One parent says yes – get the vaccine, while the other is adamantly against it. Teens are struggling with this and are seeking ways to be vaccinated without their parents’ consent.
Teenagers keep all sorts of secrets from their parents. Drinking. Sex. Lousy grades. But the secret that Mary, 17, a rising high-school senior, keeps from her parents is new to the list of adolescent sneaks. She doesn’t want her parents to know that she is vaccinated against Covid-19. Her divorced parents have equal say over her health care. Although her mother strongly favors the vaccine, her father angrily opposes it and has threatened to sue her mother if Elizabeth gets the shot. Elizabeth is keeping her secret not only from her father, but also her mother, so her mom can have plausible deniability.
This is a struggle happening in many households and causes a question of medical ethics. Can children make their own health decisions regarding the coronavirus? Can they get vaccinated without their parents’ consent?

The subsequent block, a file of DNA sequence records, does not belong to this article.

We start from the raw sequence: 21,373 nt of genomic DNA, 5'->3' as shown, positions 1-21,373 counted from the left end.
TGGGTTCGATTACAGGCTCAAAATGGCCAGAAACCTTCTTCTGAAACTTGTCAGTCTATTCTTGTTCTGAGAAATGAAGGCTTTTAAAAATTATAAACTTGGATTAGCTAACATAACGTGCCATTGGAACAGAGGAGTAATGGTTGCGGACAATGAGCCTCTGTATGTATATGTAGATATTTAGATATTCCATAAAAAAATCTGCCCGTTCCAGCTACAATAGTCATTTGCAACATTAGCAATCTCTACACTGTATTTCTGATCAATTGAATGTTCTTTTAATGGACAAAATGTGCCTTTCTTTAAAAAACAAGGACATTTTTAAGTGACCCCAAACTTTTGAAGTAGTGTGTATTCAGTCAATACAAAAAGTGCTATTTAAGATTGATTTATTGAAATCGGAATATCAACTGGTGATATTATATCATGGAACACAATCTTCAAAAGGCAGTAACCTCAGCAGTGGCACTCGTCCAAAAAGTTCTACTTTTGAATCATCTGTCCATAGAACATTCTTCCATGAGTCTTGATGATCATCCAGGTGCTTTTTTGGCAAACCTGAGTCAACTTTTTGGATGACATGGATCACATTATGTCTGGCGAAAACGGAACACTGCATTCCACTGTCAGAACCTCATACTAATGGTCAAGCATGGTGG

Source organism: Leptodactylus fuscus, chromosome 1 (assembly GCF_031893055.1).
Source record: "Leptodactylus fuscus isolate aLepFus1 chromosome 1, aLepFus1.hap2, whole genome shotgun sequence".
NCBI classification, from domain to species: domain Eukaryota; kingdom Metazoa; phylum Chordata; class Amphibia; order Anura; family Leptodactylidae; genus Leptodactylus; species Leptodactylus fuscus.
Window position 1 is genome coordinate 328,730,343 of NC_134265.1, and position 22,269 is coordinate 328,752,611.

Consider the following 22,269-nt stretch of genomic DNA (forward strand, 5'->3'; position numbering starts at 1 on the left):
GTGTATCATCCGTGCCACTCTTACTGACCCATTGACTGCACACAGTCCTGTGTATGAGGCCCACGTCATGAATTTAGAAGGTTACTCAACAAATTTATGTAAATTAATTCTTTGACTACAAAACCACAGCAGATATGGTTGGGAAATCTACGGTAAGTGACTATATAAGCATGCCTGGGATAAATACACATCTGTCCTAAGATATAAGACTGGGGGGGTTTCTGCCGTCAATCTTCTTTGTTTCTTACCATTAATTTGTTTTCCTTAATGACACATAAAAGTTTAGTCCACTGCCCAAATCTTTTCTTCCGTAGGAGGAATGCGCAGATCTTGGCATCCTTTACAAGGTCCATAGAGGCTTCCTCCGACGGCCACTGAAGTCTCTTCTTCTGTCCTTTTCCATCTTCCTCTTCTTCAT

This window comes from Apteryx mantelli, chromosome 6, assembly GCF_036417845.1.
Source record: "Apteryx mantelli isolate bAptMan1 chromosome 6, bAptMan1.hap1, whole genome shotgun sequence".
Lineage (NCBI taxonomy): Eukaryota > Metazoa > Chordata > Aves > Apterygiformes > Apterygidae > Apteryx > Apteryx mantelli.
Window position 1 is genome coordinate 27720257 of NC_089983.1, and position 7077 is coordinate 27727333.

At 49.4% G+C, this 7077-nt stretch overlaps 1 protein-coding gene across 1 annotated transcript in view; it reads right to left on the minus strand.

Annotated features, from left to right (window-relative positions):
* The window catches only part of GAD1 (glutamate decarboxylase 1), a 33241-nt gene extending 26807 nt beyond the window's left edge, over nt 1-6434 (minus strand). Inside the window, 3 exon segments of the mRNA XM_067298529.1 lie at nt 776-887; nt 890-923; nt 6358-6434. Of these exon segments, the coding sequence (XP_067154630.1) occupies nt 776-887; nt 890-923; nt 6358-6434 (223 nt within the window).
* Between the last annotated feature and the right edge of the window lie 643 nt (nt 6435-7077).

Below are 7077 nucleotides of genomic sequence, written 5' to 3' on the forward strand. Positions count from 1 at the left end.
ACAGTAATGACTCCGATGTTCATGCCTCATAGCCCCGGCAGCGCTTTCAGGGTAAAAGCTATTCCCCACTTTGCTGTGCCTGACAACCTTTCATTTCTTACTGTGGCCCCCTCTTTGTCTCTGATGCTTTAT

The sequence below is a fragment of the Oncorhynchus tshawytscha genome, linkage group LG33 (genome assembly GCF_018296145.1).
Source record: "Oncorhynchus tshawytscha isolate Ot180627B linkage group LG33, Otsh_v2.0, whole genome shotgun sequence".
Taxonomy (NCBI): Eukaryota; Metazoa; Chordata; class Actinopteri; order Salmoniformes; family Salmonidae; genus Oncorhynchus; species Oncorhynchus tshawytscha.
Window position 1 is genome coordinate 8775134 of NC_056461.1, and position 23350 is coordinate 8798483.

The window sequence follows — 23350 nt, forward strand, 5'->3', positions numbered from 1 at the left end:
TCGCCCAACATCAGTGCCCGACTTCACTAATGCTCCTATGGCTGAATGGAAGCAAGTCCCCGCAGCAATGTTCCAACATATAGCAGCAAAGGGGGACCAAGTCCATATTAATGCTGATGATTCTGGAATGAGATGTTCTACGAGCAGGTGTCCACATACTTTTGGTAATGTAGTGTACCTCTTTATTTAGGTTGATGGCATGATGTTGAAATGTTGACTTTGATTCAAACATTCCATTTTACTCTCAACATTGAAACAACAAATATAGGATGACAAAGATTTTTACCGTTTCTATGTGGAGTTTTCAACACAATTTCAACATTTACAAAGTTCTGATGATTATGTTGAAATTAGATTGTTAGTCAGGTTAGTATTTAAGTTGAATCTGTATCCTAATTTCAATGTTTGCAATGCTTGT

Currently, 40 states require parental consent for people under 18 to receive the COVID vaccine. However, several states like New York, New Jersey, and Minnesota, have changed their views on whether or not parental permission is needed. This view is being taken because the COVID vaccine is an emergency measure.
Parents are a bit reluctant to have their child vaccinated against COVID 19. A recent Harris Poll finds that roughly 1 in 4 do not want their child vaccinated, and about 10% of parents only want a one-dose shot for their child.
The government and medical professionals say it is important for everyone who is eligible to get vaccinated and continue social distancing and other preventive measures.